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As a follow-up to part one of this international survey on artificial intelligence (AI), which surveyed over 1,000 radiologists and radiology residents and explored early adoption of AI, as well as radiologists’ perspectives on and fear of being replaced by these technologies, part 2 discusses the expectations of AI and the hurdles associated with implementation and education.

Regardless of the particular views of the study participants regarding AI, the survey resulted in a majority (82%) of participants expecting AI to have a significant impact on radiology within the next ten years, and incorporation of AI into radiology education and curricula (e.g. data management, ethical and legal issues, etc.) may be the best approach going forward.

Read part 2 of this study in its entirety in the link below.

Key points

  • There is broad demand from the radiological community to incorporate AI into residency programs, but there is less support to recognize imaging informatics as a radiological subspecialty.
  • Ethical and legal issues and lack of knowledge are recognized as major bottlenecks for AI implementation by the radiological community, while the shortage in labeled data and IT-infrastructure issues are less often recognized as hurdles.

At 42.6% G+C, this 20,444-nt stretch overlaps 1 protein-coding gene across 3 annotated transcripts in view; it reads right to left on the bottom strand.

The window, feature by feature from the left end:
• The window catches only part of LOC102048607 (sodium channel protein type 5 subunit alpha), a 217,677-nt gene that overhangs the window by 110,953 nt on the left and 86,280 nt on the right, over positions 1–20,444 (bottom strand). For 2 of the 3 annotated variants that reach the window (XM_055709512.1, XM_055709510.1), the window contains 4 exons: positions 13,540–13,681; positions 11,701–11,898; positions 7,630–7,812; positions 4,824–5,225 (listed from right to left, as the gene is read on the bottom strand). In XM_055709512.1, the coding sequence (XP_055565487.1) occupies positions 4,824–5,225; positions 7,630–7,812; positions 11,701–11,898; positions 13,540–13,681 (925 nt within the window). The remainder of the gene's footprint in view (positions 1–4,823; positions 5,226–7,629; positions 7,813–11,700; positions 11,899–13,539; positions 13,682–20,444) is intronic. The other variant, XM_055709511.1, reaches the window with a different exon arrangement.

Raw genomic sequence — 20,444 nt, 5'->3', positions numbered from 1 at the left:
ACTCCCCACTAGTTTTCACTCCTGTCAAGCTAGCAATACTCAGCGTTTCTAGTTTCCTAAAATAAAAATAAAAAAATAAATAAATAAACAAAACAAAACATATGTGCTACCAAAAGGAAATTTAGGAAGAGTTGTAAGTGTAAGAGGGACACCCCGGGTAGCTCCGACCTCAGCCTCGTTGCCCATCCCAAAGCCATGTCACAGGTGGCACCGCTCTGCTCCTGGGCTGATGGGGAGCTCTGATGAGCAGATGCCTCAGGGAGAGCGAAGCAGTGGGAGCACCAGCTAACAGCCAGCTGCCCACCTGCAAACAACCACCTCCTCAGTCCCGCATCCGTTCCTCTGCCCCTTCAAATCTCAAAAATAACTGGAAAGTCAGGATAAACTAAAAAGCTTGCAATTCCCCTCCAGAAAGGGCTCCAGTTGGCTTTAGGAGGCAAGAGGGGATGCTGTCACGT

• Integrating AI education in radiology curricula including technical aspects of data management, risk of bias, and ethical and legal issues may aid successful integration of AI into diagnostic radiology.

Article: An international survey on AI in radiology in 1041 radiologists and radiology residents part 2: expectations, hurdles to implementation, and education

Authors: Merel Huisman, Erik Ranschaert, William Parker, Domenico Mastrodicasa, Martin Koci, Daniel Pinto de Santos, Francesca Coppola, Sergey Morozov, Marc Zins, Cedric Bohyn, Ural Koç, Jie Wu, Satyam Veean, Dominik Fleischmann, Tim Leiner & Martin J. Willemink

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